Despite the Vietnamese government’s push to develop wind power, the country currently has only three plants that use this alternative source of energy, as it lacks experts in the field and power prices remain low, said experts.
The current wind power buying price set by the government of 7. 8 U.S. cents, which includes 1 cent subsidized by the government, is the lowest all over the world, said Bui Van Thinh, vice chairman of central Binh Thuan province’s Wind Energy Association, at a workshop on wind power development held here recently.
According to the province official, the low prices paid by Electricity of Vietnam, the sole buyer of power from generators in the country, is the biggest challenge for the industry, in addition to high production costs, lack of financial resources, a shortage of skilled engineers and an underdeveloped support industry.
With a long coastline, Vietnam has an overwhelming advantage for the development of wind power compared with other countries in Southeast Asia. To meet its economic development, the country is in dire need of more energy sources as it seeks to depend less on fossil fuels. In addition, there are fewer sites for new hydropower plants.
In a national power development master plan to 2020, Vietnam has set a target to raise the ratio of renewable energy to total national power capacity to 5.6 percent from the current 2.5 percent-3 percent, including 1,000 MW from wind power. It also has set a target to generate about 6,200 MWh of wind power by 2030. Policies on price subsidies, taxes and lending incentives for wind power projects have been created, but some investors remain skeptical.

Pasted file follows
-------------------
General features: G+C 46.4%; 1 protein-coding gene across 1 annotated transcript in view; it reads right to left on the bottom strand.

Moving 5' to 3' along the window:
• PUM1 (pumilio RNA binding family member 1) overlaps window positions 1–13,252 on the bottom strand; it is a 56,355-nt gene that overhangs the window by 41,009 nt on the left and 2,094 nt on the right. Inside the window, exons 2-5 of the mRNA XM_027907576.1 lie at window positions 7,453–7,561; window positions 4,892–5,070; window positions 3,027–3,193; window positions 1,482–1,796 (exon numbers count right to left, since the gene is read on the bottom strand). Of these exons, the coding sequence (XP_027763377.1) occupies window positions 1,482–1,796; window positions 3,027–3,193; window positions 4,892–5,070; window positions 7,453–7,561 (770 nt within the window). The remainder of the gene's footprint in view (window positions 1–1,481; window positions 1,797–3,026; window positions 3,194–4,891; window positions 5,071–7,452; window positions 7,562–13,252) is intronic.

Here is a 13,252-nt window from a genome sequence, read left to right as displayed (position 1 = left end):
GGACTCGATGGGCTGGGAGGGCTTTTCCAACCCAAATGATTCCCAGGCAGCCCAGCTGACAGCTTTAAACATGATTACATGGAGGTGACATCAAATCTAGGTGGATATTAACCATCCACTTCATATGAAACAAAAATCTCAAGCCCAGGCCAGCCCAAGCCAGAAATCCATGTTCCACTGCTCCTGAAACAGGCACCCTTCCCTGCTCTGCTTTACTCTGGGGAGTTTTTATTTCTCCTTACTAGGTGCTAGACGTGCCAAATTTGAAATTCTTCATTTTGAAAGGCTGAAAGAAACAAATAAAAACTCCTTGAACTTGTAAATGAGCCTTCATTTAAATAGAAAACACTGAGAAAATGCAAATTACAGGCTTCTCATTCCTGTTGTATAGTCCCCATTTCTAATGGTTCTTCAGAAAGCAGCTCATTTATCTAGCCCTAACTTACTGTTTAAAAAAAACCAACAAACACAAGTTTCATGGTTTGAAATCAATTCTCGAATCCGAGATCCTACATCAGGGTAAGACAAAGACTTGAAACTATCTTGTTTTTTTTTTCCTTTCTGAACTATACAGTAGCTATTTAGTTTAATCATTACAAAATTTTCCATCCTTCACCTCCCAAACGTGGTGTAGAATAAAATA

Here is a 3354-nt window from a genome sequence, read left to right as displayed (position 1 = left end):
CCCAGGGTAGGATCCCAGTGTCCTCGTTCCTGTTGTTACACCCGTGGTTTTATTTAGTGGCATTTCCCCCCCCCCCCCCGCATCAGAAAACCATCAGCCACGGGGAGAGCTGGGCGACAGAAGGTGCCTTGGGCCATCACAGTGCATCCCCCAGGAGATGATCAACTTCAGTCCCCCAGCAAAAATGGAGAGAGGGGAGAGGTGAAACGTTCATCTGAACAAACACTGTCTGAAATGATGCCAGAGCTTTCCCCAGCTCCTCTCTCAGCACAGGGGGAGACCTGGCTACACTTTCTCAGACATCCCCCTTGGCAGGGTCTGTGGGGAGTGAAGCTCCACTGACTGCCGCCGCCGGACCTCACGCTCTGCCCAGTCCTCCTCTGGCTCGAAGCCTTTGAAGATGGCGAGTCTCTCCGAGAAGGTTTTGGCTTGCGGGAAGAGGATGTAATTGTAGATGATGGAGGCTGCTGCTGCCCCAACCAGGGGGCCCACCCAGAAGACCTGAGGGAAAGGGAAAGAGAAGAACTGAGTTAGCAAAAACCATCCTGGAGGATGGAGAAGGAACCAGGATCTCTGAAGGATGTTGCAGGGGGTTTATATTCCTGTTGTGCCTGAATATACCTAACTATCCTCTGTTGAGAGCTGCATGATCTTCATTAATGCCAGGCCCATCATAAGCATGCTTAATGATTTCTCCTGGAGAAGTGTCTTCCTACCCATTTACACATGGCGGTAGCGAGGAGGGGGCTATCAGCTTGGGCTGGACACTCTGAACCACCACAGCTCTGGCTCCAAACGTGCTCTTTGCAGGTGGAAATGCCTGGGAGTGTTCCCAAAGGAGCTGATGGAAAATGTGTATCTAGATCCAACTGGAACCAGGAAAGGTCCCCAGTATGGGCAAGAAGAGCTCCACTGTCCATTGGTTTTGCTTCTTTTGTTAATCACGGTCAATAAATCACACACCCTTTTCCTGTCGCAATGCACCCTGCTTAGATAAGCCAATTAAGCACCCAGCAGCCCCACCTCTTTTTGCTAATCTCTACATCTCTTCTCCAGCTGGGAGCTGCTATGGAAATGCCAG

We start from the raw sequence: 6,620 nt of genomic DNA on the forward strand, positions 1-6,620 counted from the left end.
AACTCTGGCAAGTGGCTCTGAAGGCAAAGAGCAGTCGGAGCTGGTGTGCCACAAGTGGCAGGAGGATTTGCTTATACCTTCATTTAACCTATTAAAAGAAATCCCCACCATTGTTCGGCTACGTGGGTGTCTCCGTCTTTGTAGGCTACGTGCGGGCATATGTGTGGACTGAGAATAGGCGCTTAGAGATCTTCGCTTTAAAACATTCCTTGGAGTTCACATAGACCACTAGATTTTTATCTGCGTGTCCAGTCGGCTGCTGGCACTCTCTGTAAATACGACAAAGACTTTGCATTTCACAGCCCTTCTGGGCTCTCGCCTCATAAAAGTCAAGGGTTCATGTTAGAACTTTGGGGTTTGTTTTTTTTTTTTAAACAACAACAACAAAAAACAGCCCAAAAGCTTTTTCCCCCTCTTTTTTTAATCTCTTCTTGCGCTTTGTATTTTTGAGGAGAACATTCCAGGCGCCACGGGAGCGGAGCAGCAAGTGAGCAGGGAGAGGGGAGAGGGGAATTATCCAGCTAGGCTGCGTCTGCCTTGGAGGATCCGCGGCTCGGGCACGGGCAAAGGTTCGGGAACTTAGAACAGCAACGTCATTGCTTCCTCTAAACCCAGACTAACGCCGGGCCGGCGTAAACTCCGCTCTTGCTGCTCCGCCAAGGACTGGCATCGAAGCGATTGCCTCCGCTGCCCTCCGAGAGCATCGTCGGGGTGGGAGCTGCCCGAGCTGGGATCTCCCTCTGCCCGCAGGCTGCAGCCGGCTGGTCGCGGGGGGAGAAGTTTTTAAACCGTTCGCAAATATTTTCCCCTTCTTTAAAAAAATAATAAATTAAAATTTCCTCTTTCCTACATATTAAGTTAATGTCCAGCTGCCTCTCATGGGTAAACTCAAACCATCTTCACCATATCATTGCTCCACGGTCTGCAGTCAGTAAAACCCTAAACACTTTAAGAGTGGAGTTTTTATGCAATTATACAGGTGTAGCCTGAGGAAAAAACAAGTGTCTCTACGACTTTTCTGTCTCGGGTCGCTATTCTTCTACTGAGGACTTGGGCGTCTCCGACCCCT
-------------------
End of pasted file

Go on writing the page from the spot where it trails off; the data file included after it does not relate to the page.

According to Dr. Pushkala Lakshmi Ratan, regional vice president of renewable energy and industry services for TUV SUD Asia Pacific, global prices for renewable energy are almost always higher than conventional power because the starting capital for wind farms is expensive, and the governments of many countries have provided incentives to encourage the development of this kind of green energy, local Vietnam News daily reported Friday.
Sathish Kumar Somuraj, general director of TUV SUD Vietnam, said that many governments around the world are reducing carbon emissions by turning to wind power as a key component of their clean energy mix, and Vietnam is doing the same.
TUV SUD signed a Memorandum of Understanding with Binh Thuan Wind Energy Association under which it will offer technical support for the association and its members’ wind power projects in Vietnam.
The objectives of this partnership are to develop Vietnam’s nascent wind power industry and further reduce the country’s dependency on conventional energy sources.
Binh Thuan province, about 1,150 km south of capital Hanoi and being the national wind power leader, has set a target to generate about 700 MWh of wind power by 2020, and 2,500 MWh by 2030. Companies have registered to invest in 15 wind power projects, with a total capacity of 1,182 MW, in the province.